Three years ago, when Sadiq Khan was elected mayor of London, it seemed like things were finally going to change after almost a decade of Tory control of City Hall.
As a UK-born son of a Pakistani immigrant, I was hopeful that someone like Khan, who shared my background, would look after my interests. What I now believe, is that this couldn’t have been farther from the truth.
In 2014, looking for a way to pay my bills and look after my family, I started working as an Uber driver. I quickly discovered that Uber’s promises weren’t worth the digital contract they were written on. The market became flooded with drivers and it got harder and harder to earn. In London, there are around 107,000 licensed minicab drivers, all fighting for the same jobs, many of us earning below the minimum wage.
Throughout this time, Transport for London (TfL), the regulator that had the responsibility for regulating the market, did nothing to enforce the worker rights that we were entitled to but being denied by operators, including paid holidays, protection from discrimination and a guaranteed minimum wage.
As those in power ignored our calls for the rules to be enforced, we turned to our union, the IWGB, to start fighting for the rights we were being denied. The union allowed us to score two major legal victories against Uber, but the fight continues.
What I never expected was that we would then have to turn our fight against the Mayor so many of us put our hopes on.
This week, the IWGB will be taking Khan and TfL to court to fight against the introduction on 8 April of a £11.50 congestion charge on minicabs. The union will argue that this charge discriminates against and breaches the human rights of Bame drivers and women drivers.
The charge is being imposed on a workforce that is mainly Bame (94 per cent of London's 107,000 minicab drivers are Bame according to TFL), while black cab drivers, who are mostly white British, continue to be exempt.
The charge also affects women minicab drivers disproportionately, as they are less likely to work nights and more likely to work part time.
There is no logical reason for this charge to be imposed on minicabs while black cabs are exempt, however, to me, it does follow a familiar pattern at TfL of ignoring the voices of these drivers. While TfL engages with five different organisations that represent the interests of black cabs, it doesn’t engage with a single organisation that represents exclusively the interests of minicab drivers.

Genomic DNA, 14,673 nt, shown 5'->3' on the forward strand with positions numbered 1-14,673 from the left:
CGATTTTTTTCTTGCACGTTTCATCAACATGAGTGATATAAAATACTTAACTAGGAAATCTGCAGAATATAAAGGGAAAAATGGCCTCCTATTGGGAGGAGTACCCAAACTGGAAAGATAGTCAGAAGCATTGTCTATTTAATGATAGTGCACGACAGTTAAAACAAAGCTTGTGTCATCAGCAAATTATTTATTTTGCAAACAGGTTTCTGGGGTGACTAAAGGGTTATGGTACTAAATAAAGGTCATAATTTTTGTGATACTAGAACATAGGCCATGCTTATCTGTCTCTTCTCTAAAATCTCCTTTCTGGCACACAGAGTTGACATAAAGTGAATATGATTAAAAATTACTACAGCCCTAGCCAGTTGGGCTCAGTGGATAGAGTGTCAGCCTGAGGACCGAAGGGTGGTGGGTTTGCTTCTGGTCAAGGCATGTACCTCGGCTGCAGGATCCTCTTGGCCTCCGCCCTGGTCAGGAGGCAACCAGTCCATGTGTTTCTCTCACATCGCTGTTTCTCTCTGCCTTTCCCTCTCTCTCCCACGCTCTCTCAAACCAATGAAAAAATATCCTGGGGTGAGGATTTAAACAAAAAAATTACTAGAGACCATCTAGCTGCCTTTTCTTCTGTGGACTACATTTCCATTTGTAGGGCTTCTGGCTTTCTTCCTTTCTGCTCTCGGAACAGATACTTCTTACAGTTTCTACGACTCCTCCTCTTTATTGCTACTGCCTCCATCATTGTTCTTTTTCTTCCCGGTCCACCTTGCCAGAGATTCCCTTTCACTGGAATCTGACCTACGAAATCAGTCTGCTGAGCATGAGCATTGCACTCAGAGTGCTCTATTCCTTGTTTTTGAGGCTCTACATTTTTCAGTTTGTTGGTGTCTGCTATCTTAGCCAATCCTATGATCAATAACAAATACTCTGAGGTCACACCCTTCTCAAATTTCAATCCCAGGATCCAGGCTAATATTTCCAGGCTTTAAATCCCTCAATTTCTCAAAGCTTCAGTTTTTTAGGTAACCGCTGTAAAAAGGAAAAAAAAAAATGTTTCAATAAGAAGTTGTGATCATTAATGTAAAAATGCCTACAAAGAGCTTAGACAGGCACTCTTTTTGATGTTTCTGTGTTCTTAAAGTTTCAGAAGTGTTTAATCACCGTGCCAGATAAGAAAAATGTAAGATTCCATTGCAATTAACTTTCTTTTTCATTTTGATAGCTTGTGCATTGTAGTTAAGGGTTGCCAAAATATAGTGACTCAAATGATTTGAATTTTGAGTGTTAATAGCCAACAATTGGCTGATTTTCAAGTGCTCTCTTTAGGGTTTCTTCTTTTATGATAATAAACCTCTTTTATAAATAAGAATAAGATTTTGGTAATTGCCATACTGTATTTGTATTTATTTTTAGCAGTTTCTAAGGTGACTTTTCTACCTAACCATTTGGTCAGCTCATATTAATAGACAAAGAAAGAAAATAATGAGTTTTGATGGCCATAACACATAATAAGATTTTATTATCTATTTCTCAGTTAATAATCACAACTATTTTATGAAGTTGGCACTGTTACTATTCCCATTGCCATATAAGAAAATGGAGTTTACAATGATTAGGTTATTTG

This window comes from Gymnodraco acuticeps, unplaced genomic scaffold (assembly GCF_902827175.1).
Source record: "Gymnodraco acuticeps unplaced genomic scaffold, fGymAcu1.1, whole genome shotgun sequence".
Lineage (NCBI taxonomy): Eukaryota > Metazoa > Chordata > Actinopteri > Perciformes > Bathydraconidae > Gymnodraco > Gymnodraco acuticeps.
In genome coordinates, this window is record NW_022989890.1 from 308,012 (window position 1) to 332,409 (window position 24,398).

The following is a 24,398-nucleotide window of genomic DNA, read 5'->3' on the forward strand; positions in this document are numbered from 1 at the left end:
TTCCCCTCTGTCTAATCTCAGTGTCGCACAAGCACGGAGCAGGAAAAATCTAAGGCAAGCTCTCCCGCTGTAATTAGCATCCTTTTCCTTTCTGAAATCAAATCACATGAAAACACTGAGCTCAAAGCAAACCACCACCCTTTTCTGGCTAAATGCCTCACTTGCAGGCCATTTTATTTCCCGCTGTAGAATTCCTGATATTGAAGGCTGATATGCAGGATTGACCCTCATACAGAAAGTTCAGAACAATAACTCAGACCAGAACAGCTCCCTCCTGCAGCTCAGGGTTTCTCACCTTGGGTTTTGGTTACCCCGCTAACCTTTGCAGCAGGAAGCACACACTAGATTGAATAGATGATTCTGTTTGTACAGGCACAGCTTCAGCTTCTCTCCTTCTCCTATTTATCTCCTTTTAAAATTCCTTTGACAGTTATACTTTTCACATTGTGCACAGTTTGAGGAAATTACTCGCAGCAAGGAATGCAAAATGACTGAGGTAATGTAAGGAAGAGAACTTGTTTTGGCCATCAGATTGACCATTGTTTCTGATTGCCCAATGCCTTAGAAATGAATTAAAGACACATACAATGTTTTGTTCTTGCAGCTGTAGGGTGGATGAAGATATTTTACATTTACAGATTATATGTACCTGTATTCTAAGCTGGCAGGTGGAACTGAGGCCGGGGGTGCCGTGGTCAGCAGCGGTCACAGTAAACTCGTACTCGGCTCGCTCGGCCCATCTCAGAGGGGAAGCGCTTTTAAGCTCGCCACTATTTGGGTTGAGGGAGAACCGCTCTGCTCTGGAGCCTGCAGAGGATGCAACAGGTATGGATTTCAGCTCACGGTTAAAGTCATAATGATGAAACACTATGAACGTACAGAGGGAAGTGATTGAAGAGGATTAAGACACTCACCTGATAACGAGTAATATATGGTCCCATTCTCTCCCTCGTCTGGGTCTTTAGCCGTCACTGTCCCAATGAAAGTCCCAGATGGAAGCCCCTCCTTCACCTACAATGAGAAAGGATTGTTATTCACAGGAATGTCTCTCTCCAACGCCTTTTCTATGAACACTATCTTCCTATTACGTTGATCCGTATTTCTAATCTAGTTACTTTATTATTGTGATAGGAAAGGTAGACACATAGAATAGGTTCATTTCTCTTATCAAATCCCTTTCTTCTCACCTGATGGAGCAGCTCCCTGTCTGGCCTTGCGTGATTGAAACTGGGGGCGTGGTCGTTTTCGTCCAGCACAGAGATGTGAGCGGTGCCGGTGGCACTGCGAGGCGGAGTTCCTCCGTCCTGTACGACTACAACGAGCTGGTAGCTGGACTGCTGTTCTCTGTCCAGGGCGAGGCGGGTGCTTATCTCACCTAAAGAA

For me, it means that the already huge costs I face are becoming unbearable. Besides car payments, insurance and petrol I pay £243 per year in license fees to TfL before the extra £11.50 I will have to pay daily in congestion charge. Over a year, that cost could be as high as £3,000.
Meanwhile, a multi-billion pound company like Uber that takes half my profits is only expected to pay £14 per annum on a car and driver basis.
TfL says I should save up to buy an electric car, but this is becoming impossible. Since the introduction of the charge I am working over 50 hours a week, barely seeing my wife and my six-month-old son.
This is the price drivers like me have had to pay since the congestion charge on minicabs was introduced. For operators, meanwhile, London has continued to be a great opportunity to make masses of money on an exploited workforce. Since April more Uber clones have appeared in the form of Kapten and Bolt, while total licensed vehicles have increased by 2000.
TfL did have an opportunity to protect minicab drivers, but haven't. The alternatives would have been more effective at reducing congestion and would have helped alleviate the heavy burden on low-income minicab drivers. TfL could have enforced worker rights or shifted the cost to operators. Better controlled licensing or investing in stopping areas for drivers could have done more to reduce congestion overall. Instead, Bame minicab drivers are facing the charges.
We may have been ignored by the TfL and by the Mayor, but we will keep on fighting to stop the discrimination we face on a daily basis. This case is just the start.
Yasser Akhtar is an Uber driver and member of the IWGB’s UPHD branch
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